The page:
‘We must stop sheltering behind the illusory guarantee of security constituted by the nuclear weapons and to instead engage in a serious dynamic of nuclear disarmament. This will require the development of a global project of security and of security assurance, which includes political, military and environmental aspects…. based on a global vision of security issues, which is not limited to interstate relations.’
General (ret) Bernard Norlain, Former Air Defense Commander (France)
Cllr Audrey Doig, Member of the Renfrewshire City Council and Vice Chair of Nuclear Free Local Authorities, outlined actions that cities are taking to address climate change and support nuclear disarmament, including divestment from nuclear weapons corporations and the fossil fuel industry. Cllr Doig reported that, due to greater public and media attention to the climate change issue, more progress has been made on fossil fuel divestment by city councils than on nuclear weapons divestment. She noted that to get more action on nuclear disarmament, perhaps the notion of ‘… a ‘nuclear emergency’ is needed in the same way as the understanding of a climate emergency has been generated.’
Some of the speakers from the opening day: Laurent Goetschel, Andreas Nidecker, Bernard Norlain, Audrey Doig and Lukas Ott.
Session 2: Socially responsible and impact investment. Building a peace economy
Laurent Goetschel, Executive Director of Swisspeace, spoke about impact investment, which is ‘the other side of the Socially Responsible Investment coin (as compared to divestment).’ ‘By focusing investments on economic enterprises which support sustainable development, investors can benefit from stable returns as well as the satisfaction that their investment funds are being used for the improvement of human lives and the environment. It’s a win-win for all and should be a guiding principle, at least for all public investment funds.’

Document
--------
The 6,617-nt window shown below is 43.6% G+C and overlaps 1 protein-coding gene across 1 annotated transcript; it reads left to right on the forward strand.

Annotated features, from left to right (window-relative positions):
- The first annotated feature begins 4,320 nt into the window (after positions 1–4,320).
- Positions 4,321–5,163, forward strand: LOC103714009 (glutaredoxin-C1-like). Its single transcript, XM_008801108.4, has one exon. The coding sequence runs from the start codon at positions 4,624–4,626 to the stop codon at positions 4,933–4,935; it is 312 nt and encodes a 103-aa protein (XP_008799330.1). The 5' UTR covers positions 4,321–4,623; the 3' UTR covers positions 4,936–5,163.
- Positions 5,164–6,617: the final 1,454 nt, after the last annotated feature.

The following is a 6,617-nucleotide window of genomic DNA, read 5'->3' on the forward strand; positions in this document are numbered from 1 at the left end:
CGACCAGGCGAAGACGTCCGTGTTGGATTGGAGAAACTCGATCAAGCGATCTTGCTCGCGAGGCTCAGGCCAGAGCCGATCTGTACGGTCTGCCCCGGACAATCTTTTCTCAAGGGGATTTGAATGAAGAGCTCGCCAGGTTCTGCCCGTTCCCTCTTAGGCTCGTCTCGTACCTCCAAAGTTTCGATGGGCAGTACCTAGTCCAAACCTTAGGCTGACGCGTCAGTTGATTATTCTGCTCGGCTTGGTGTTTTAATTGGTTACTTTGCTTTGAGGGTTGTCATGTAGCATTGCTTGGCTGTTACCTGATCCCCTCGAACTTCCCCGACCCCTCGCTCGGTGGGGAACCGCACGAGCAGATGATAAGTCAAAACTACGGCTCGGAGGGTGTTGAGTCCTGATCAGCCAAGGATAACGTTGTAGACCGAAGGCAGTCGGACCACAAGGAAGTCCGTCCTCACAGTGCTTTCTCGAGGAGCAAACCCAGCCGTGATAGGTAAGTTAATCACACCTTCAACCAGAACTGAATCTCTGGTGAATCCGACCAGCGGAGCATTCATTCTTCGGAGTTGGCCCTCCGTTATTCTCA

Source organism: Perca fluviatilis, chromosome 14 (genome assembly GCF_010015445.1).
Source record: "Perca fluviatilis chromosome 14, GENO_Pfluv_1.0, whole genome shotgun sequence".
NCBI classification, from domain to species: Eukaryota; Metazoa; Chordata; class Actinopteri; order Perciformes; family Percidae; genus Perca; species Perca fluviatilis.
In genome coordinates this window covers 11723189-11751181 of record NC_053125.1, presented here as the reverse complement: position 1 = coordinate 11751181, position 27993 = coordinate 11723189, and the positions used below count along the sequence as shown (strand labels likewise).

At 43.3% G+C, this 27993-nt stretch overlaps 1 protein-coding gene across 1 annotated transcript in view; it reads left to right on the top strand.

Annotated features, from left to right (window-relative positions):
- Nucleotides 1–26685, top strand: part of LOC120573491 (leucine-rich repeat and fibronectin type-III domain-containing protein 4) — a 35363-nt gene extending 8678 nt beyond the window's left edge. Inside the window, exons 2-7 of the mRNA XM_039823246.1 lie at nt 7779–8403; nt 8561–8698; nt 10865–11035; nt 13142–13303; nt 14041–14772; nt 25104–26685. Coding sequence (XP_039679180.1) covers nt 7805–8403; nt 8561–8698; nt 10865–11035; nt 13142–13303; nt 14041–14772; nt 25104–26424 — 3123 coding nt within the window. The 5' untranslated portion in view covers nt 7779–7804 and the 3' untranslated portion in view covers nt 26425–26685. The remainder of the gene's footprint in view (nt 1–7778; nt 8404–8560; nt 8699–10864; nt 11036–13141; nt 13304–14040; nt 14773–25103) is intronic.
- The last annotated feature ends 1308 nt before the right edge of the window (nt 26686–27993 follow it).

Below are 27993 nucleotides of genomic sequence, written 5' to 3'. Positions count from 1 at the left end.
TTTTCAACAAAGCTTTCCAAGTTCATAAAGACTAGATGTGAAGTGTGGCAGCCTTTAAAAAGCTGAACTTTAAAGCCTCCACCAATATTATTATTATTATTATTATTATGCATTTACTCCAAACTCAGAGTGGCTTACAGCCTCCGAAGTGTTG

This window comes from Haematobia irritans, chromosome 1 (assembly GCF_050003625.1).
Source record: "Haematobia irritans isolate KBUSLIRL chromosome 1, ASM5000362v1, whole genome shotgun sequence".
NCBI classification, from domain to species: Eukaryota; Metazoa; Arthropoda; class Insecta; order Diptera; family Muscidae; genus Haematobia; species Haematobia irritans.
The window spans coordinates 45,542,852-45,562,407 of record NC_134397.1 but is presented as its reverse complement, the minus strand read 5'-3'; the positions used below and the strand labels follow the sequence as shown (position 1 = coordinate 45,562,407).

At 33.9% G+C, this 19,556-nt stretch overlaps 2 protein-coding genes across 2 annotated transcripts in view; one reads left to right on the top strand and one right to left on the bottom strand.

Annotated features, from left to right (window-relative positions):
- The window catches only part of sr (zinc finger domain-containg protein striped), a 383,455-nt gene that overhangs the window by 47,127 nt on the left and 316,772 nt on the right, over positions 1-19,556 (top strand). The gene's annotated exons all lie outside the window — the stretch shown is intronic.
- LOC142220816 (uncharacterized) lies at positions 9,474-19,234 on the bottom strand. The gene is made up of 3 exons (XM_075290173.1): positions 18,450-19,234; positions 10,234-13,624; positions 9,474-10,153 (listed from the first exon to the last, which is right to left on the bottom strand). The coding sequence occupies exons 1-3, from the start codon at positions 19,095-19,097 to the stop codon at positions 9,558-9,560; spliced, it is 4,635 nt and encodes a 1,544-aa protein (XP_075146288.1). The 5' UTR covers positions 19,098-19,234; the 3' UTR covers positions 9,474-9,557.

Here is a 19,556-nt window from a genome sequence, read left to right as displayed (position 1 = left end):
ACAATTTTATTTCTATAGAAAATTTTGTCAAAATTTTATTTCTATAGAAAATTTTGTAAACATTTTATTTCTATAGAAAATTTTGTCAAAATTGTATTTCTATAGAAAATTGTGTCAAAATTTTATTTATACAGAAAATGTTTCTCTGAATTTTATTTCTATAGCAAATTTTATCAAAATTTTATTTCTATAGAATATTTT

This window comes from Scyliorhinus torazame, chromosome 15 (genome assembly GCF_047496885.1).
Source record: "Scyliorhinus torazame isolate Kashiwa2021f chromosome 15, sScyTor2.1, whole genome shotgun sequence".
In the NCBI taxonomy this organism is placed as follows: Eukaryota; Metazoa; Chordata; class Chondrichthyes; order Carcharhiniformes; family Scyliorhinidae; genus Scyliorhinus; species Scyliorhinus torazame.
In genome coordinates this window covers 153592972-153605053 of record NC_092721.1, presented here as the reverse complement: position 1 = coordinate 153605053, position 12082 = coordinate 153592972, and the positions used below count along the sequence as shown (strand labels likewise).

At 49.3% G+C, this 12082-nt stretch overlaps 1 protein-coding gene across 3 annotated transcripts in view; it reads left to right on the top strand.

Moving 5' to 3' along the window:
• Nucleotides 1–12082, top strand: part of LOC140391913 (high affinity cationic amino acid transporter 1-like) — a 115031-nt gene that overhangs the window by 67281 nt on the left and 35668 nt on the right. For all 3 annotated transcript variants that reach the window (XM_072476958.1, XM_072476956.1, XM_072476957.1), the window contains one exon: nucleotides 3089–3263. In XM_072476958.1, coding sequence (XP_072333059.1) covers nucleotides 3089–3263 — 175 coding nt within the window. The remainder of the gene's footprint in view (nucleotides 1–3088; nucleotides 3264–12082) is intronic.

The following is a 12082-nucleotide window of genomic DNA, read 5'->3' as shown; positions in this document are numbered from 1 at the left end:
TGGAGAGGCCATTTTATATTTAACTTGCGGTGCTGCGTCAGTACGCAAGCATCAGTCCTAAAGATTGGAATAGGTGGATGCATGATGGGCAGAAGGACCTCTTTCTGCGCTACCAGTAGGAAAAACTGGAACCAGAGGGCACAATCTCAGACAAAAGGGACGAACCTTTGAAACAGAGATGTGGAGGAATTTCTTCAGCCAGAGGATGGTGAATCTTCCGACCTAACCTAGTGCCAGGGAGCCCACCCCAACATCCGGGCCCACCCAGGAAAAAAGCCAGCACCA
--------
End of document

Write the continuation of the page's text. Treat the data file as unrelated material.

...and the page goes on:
Serge Stroobants, Director of European Operations for the Institute for Economics and Peace, discussed the Economic value of Peace, outlining statistical indicators that identify levels of positive peace, and which make up the Global Peace Index rankings. He reported on research by the institute on peace and its economic value versus the global cost of violence, noting that “Positive Peace creates the optimum environment for human potential to flourish”. He highlighted the direct connections between the level of peace and GDP, business potential and investment levels. “…foreign direct investment inflows are more than 2x higher in countries with higher levels of peace than in less peaceful countries”.
Bärbel Höhn, Chair of the Global Renewable Congress, highlighted advantages and positive aspects of investing in renewables for a sustainable future and contribution to a climate protection. Ms Höhn outlined the successful example of Germany as a model for other countries to move quickly from fossil fuels to renewable energies. However, she noted that globally, ‘… we are nowhere near on track to meet the goals of the Paris Agreement.’